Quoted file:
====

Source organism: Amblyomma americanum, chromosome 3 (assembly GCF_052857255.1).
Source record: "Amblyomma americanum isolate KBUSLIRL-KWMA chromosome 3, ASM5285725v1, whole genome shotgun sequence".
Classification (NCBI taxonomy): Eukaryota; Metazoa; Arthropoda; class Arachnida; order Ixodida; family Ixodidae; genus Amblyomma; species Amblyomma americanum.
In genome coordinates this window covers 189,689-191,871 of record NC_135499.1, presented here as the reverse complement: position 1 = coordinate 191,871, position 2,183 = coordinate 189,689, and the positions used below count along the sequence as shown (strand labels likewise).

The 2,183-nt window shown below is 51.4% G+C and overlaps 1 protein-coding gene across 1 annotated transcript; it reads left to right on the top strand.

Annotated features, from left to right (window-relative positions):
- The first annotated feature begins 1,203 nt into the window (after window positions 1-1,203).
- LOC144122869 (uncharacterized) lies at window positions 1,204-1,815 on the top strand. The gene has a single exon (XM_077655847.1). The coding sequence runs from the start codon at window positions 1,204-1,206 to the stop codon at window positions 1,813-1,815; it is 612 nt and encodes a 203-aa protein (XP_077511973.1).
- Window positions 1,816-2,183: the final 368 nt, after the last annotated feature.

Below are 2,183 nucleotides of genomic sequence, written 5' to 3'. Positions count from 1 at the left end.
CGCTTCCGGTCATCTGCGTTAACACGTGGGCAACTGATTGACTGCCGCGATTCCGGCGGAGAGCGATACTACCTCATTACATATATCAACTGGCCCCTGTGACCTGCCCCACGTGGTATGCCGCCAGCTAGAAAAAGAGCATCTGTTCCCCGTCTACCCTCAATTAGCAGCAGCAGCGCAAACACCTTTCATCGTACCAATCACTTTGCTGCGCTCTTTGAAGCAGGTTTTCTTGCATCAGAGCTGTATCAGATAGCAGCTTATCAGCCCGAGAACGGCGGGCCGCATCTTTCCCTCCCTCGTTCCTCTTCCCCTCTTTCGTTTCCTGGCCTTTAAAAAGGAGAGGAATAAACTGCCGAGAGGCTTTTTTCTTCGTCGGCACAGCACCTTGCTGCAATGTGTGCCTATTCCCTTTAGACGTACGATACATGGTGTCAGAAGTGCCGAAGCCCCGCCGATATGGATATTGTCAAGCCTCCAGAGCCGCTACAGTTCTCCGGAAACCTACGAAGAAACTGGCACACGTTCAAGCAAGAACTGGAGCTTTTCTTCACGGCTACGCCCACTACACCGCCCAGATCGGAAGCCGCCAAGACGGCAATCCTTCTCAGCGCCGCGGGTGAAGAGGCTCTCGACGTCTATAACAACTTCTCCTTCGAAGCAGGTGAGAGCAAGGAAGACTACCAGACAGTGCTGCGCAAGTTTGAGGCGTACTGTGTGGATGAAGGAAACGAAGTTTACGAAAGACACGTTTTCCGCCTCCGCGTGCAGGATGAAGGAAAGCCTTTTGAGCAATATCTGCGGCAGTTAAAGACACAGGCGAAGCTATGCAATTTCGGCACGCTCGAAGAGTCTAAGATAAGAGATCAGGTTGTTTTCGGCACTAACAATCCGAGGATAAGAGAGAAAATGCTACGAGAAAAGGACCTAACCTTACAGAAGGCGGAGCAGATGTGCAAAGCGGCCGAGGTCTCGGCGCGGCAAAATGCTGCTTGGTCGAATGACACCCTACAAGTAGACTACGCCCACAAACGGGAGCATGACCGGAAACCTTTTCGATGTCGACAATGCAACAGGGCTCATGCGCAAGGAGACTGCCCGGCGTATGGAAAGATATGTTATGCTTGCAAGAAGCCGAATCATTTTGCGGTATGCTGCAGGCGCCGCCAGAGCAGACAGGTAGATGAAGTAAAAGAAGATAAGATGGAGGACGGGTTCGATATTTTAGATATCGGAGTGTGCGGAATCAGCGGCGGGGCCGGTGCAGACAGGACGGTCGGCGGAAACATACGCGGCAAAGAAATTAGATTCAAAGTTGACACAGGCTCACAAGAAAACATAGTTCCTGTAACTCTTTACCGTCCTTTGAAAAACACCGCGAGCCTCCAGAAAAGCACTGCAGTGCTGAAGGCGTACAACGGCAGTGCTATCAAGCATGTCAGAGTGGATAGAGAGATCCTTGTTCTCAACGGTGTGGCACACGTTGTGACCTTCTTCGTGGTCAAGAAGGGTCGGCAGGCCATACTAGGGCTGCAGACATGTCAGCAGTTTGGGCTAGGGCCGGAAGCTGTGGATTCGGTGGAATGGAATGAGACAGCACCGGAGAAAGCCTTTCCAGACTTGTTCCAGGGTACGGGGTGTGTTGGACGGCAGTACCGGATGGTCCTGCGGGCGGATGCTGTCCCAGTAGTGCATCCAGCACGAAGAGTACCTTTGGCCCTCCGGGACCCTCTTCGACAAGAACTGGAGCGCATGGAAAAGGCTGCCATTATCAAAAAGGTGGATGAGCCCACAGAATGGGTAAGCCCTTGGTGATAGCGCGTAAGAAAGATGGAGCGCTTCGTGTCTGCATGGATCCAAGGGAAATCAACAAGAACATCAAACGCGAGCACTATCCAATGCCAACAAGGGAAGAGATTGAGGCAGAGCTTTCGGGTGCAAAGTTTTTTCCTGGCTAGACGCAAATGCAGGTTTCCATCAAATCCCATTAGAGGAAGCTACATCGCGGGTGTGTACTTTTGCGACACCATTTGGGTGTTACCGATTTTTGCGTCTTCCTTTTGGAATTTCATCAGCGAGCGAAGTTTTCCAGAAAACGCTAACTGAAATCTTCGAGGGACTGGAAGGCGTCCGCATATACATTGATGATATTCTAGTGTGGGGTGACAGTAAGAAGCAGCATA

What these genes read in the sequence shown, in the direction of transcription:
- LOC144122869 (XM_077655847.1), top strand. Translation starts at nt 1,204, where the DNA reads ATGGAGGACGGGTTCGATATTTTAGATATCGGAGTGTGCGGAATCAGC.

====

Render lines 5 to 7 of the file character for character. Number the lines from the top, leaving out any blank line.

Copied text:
The 2,183-nt window shown below is 51.4% G+C and overlaps 1 protein-coding gene across 1 annotated transcript; it reads left to right on the top strand.

Annotated features, from left to right (window-relative positions):
- The first annotated feature begins 1,203 nt into the window (after window positions 1-1,203).